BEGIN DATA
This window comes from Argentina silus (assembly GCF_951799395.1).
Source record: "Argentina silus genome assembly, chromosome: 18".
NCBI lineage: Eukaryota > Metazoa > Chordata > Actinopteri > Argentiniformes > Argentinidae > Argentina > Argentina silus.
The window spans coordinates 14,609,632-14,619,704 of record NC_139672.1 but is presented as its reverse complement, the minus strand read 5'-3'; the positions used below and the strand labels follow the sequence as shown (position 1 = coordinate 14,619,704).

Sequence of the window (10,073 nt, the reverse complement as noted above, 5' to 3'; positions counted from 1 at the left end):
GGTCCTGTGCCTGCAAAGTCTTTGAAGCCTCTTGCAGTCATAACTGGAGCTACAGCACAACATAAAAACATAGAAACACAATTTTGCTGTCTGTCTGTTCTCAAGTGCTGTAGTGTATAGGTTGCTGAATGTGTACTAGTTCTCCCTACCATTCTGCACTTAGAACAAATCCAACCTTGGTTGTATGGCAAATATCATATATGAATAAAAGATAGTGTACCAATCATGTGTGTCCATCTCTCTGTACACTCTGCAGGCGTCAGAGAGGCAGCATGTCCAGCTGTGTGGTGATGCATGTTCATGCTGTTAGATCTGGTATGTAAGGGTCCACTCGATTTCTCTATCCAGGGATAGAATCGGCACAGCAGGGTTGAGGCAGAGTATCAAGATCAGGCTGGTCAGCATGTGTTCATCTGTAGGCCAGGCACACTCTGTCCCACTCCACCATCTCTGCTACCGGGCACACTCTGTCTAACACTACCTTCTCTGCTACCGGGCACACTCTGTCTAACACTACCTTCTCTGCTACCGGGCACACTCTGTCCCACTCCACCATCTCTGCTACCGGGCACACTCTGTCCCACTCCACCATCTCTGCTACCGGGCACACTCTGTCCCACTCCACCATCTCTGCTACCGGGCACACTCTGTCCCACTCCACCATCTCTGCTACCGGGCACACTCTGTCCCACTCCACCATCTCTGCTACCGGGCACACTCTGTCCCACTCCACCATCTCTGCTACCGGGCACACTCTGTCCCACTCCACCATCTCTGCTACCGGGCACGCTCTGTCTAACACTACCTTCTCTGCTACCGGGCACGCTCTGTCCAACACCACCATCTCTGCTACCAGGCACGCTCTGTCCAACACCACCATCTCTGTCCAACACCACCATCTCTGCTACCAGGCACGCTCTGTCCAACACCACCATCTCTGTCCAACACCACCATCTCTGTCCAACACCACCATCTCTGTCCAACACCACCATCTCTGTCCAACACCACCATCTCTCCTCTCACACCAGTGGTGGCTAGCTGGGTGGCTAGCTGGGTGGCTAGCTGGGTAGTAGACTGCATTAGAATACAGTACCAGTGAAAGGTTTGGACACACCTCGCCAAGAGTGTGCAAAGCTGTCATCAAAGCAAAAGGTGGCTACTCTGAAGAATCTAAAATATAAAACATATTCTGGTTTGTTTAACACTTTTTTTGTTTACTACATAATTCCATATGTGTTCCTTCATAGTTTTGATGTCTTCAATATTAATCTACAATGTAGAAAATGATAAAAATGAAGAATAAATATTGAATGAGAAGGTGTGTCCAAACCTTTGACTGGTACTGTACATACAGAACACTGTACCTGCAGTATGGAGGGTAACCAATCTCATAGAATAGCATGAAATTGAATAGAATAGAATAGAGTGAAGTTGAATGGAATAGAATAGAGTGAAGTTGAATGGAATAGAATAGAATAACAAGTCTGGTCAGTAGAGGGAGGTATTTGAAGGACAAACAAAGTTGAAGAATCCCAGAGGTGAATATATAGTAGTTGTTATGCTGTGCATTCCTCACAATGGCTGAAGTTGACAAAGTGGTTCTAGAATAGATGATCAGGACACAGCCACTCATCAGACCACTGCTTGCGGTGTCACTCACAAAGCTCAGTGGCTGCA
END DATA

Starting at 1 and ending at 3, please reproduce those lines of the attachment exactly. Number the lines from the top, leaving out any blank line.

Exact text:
This window comes from Argentina silus (assembly GCF_951799395.1).
Source record: "Argentina silus genome assembly, chromosome: 18".
NCBI lineage: Eukaryota > Metazoa > Chordata > Actinopteri > Argentiniformes > Argentinidae > Argentina > Argentina silus.